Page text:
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January 22, 1959 - J. M. Hawthorn


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#1 Doug Nye

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Posted 22 January 2004 - 10:28

We're just about to go down to West Street cemetery here in Farnham to pay annual tribute to our late World Champion on the anniversary of his fatal accident just a few miles away on the Hog's Back road. Raise a beer to the old hooligan's memory...

DCN

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#2 Cirrus

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Posted 22 January 2004 - 10:39

I'll make sure we do at the Three Horseshoes tonight

#3 VAR1016

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Posted 22 January 2004 - 10:40

Originally posted by Doug Nye
We're just about to go down to West Street cemetery here in Farnham to pay annual tribute to our late World Champion on the anniversary of his fatal accident just a few miles away on the Hog's Back road. Raise a beer to the old hooligan's memory...

DCN


Quite so; I shall do that tonight, in excellent company, at Laleham.

PdeRL

#4 Vitesse2

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Posted 22 January 2004 - 10:51

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Thanks for the reminder, Doug - I'll hoist a pint or two for Mike tonight.

Although I've travelled the Hog's Back many times, I've never known (nor wanted to know) exactly where it happened - it would freak me every time I passed otherwise ....

#5 bill moffat

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Posted 22 January 2004 - 12:27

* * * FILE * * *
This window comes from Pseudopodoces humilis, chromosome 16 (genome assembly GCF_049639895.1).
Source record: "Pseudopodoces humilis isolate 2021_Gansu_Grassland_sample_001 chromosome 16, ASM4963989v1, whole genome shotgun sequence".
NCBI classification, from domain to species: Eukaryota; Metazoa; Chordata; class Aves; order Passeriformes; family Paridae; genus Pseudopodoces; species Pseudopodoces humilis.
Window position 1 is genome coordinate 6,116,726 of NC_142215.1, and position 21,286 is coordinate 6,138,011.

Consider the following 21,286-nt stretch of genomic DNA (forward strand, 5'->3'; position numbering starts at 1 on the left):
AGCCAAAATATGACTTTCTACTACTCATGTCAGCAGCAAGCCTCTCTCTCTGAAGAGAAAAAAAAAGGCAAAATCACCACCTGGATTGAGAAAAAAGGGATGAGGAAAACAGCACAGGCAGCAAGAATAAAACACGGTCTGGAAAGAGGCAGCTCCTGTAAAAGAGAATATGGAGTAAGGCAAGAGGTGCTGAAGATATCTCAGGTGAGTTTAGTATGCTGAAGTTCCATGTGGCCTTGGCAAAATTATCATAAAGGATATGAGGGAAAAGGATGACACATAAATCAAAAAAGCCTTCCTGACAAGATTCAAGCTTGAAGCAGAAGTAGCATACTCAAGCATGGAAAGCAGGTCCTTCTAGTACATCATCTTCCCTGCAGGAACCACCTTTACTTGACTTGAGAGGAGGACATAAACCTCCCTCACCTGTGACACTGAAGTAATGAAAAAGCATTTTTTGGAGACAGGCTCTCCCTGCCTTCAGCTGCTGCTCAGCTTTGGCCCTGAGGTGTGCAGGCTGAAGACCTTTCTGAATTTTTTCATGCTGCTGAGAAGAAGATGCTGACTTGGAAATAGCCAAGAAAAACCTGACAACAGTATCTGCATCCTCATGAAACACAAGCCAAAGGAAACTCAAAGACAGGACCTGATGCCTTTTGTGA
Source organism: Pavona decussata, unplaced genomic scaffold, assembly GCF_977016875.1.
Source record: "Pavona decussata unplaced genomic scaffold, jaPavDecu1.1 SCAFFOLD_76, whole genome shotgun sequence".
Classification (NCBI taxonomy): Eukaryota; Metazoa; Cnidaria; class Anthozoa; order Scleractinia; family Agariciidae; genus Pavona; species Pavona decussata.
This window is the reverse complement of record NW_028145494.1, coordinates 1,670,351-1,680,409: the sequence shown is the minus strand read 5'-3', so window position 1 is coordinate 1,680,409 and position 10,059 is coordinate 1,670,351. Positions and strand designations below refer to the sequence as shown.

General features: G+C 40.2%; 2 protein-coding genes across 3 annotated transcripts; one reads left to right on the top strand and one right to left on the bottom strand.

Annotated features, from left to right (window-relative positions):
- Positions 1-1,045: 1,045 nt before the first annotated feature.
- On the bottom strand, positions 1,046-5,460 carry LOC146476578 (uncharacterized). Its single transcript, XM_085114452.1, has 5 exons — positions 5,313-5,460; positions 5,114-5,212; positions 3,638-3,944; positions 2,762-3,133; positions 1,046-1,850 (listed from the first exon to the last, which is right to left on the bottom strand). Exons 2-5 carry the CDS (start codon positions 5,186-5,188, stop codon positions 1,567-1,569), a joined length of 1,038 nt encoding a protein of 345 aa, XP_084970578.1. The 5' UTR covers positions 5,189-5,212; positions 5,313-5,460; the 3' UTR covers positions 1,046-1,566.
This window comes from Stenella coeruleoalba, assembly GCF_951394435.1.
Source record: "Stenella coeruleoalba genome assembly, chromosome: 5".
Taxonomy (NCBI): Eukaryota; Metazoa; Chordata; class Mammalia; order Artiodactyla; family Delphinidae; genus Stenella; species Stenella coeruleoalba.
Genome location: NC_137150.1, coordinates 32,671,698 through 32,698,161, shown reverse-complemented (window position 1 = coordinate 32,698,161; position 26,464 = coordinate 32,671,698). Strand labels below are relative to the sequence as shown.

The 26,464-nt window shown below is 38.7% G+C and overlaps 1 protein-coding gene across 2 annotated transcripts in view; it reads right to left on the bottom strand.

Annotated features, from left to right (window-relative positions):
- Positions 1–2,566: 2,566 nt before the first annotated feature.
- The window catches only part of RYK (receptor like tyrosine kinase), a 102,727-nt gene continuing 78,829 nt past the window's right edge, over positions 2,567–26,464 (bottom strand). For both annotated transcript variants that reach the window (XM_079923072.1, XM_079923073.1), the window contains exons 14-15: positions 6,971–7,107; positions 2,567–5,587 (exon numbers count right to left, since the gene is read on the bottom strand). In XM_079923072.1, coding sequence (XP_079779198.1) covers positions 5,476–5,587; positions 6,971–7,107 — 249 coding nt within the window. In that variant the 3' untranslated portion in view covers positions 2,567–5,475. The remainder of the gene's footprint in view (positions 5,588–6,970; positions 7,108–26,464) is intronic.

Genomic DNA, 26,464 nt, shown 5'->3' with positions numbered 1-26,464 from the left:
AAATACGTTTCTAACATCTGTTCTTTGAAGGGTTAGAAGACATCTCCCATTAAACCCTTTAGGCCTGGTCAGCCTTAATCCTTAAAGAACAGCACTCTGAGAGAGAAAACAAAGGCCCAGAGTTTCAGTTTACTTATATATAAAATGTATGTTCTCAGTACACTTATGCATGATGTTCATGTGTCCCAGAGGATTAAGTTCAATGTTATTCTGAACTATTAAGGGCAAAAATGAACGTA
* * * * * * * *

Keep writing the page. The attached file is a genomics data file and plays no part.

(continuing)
I'll pay my respects at the Duke of Cumberland, albeit in a few days time.

The DoC was another favourite Hawthorn haunt. Take the uphill blast North out of Midhurst and then the narrow Rt hand lane at the brow of the hill (sign-posted Henley). The DoC is a delightful retreat from modern-day life and I can totally understand why Mike so enjoyed his times there.

I would imagine that the Jag was given a good old thrash in the midnight drive home...

#6 bill moffat

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Posted 22 January 2004 - 12:33

..and for those to whom it is important ,you will enjoy very well kept Adnams and Youngs bitters. A mobile phone with a nail struck through its innards hangs forlorly behind the bar, a subtle reminder that certain standards are expected...

#7 Eric McLoughlin

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Posted 22 January 2004 - 12:41

I'm planning on going to The Three Horsehoes tonight. It will be my first TNF event so, if anyone spots a chap wearing a Lotus 7 baseball cap wandering aimlessly about, that'll be me.

#8 Dennis Hockenbury

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Posted 22 January 2004 - 13:38

Originally posted by Doug Nye
Raise a beer to the old hooligan's memory...

I shall indeed.

While the events surrounding Hawthorn's death were well chronicled in Nixon's "Mon Ami Mate", I am curious to know of the reaction amongst the press and general public in Britain.

RIP Mike.

#9 Cirrus

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Posted 22 January 2004 - 13:59

The DoC was another favourite Hawthorn haunt.



I had no idea that he drank there. Bill's right - the pub is a bit of timewarp. I went there a couple of years ago, and the beer came straight from the barrel, there were no gastro-pub pretentions (but they did a good crab sandwich), DEFINITELY no piped music, and of course no mobiles.

#10 VAR1016

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Posted 22 January 2004 - 14:00

Originally posted by bill moffat
I'll pay my respects at the Duke of Cumberland, albeit in a few days time.

The DoC was another favourite Hawthorn haunt. Take the uphill blast North out of Midhurst and then the narrow Rt hand lane at the brow of the hill (sign-posted Henley). The DoC is a delightful retreat from modern-day life and I can totally understand why Mike so enjoyed his times there.

I would imagine that the Jag was given a good old thrash in the midnight drive home...


Thanks, Bill for the tip; I shall certainly try to visit the pub.

One of his haunts that is also very pleasant is the Barley Mow at Tilford which is just off the A3 about a couple of miles south of the Hog's Back turn off.